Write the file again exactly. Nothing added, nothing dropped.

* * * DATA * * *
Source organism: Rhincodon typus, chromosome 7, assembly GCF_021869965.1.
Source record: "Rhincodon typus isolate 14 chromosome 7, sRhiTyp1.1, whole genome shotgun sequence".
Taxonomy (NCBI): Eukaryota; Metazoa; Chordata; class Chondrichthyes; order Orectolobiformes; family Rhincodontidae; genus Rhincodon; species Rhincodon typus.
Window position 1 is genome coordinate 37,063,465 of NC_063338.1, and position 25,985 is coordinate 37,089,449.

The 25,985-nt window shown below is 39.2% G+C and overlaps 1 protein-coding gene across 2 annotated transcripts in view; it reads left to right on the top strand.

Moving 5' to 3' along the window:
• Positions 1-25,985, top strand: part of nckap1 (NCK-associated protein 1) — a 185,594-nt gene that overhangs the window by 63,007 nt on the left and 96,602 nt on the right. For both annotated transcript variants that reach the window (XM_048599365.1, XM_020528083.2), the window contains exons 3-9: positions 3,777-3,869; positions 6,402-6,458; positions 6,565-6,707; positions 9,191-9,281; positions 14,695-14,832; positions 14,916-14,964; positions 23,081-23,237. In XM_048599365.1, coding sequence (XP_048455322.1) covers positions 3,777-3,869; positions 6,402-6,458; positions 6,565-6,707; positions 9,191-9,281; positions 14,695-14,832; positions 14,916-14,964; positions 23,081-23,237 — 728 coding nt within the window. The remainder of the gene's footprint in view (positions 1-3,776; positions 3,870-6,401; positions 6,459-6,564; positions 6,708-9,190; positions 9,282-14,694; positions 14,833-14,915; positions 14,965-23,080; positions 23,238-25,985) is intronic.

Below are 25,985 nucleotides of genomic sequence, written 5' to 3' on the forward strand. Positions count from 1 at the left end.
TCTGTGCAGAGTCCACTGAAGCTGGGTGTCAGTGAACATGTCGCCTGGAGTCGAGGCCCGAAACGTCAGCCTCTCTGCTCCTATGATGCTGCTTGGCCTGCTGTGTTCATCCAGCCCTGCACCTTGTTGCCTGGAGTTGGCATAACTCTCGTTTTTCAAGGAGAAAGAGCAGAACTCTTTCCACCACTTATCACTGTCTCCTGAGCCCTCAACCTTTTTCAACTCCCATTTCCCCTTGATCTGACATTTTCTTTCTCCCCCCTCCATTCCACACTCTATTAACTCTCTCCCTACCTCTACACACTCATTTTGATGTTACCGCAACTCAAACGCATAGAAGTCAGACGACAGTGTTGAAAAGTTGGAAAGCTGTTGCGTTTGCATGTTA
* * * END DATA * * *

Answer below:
Source organism: Rhincodon typus, chromosome 7, assembly GCF_021869965.1.
Source record: "Rhincodon typus isolate 14 chromosome 7, sRhiTyp1.1, whole genome shotgun sequence".
Taxonomy (NCBI): Eukaryota; Metazoa; Chordata; class Chondrichthyes; order Orectolobiformes; family Rhincodontidae; genus Rhincodon; species Rhincodon typus.
Window position 1 is genome coordinate 37,063,465 of NC_063338.1, and position 25,985 is coordinate 37,089,449.

The 25,985-nt window shown below is 39.2% G+C and overlaps 1 protein-coding gene across 2 annotated transcripts in view; it reads left to right on the top strand.

Moving 5' to 3' along the window:
• Positions 1-25,985, top strand: part of nckap1 (NCK-associated protein 1) — a 185,594-nt gene that overhangs the window by 63,007 nt on the left and 96,602 nt on the right. For both annotated transcript variants that reach the window (XM_048599365.1, XM_020528083.2), the window contains exons 3-9: positions 3,777-3,869; positions 6,402-6,458; positions 6,565-6,707; positions 9,191-9,281; positions 14,695-14,832; positions 14,916-14,964; positions 23,081-23,237. In XM_048599365.1, coding sequence (XP_048455322.1) covers positions 3,777-3,869; positions 6,402-6,458; positions 6,565-6,707; positions 9,191-9,281; positions 14,695-14,832; positions 14,916-14,964; positions 23,081-23,237 — 728 coding nt within the window. The remainder of the gene's footprint in view (positions 1-3,776; positions 3,870-6,401; positions 6,459-6,564; positions 6,708-9,190; positions 9,282-14,694; positions 14,833-14,915; positions 14,965-23,080; positions 23,238-25,985) is intronic.

Below are 25,985 nucleotides of genomic sequence, written 5' to 3' on the forward strand. Positions count from 1 at the left end.
TCTGTGCAGAGTCCACTGAAGCTGGGTGTCAGTGAACATGTCGCCTGGAGTCGAGGCCCGAAACGTCAGCCTCTCTGCTCCTATGATGCTGCTTGGCCTGCTGTGTTCATCCAGCCCTGCACCTTGTTGCCTGGAGTTGGCATAACTCTCGTTTTTCAAGGAGAAAGAGCAGAACTCTTTCCACCACTTATCACTGTCTCCTGAGCCCTCAACCTTTTTCAACTCCCATTTCCCCTTGATCTGACATTTTCTTTCTCCCCCCTCCATTCCACACTCTATTAACTCTCTCCCTACCTCTACACACTCATTTTGATGTTACCGCAACTCAAACGCATAGAAGTCAGACGACAGTGTTGAAAAGTTGGAAAGCTGTTGCGTTTGCATGTTA